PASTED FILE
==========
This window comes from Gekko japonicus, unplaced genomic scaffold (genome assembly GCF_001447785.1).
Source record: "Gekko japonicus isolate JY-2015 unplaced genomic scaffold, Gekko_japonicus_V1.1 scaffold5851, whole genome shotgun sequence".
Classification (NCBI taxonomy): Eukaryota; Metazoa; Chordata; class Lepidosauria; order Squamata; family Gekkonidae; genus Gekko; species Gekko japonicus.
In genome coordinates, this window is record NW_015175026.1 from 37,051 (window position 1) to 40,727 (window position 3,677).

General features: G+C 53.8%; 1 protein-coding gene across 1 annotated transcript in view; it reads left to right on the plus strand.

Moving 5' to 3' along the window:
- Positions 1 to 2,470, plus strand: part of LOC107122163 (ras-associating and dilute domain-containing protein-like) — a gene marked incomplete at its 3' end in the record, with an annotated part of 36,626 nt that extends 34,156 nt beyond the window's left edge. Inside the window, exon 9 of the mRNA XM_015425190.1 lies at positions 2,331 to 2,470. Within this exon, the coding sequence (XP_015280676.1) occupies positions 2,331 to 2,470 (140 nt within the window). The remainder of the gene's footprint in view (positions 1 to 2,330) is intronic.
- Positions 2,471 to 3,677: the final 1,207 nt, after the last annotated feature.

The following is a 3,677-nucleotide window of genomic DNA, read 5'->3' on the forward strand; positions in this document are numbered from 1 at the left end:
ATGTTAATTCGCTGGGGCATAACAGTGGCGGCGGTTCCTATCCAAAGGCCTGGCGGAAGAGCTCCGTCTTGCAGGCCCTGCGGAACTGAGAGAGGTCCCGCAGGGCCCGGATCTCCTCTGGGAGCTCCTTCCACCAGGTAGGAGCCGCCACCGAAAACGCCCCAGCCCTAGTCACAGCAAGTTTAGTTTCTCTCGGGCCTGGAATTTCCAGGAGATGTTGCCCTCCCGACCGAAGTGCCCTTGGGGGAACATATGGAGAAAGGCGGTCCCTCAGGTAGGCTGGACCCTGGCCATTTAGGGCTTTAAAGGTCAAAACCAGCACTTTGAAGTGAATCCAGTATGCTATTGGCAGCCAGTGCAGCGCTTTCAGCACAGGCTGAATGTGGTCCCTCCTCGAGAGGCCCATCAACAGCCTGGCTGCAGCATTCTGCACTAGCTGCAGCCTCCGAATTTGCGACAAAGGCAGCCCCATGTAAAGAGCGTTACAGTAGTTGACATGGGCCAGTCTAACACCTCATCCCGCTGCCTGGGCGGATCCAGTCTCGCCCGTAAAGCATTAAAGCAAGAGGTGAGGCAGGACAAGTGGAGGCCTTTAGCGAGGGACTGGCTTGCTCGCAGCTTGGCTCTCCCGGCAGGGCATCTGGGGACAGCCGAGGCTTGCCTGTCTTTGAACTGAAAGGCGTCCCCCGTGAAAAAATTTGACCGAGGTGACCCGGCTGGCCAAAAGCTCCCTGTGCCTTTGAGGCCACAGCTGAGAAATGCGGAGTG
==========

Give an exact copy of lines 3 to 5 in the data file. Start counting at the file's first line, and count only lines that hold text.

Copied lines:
Classification (NCBI taxonomy): Eukaryota; Metazoa; Chordata; class Lepidosauria; order Squamata; family Gekkonidae; genus Gekko; species Gekko japonicus.
In genome coordinates, this window is record NW_015175026.1 from 37,051 (window position 1) to 40,727 (window position 3,677).

General features: G+C 53.8%; 1 protein-coding gene across 1 annotated transcript in view; it reads left to right on the plus strand.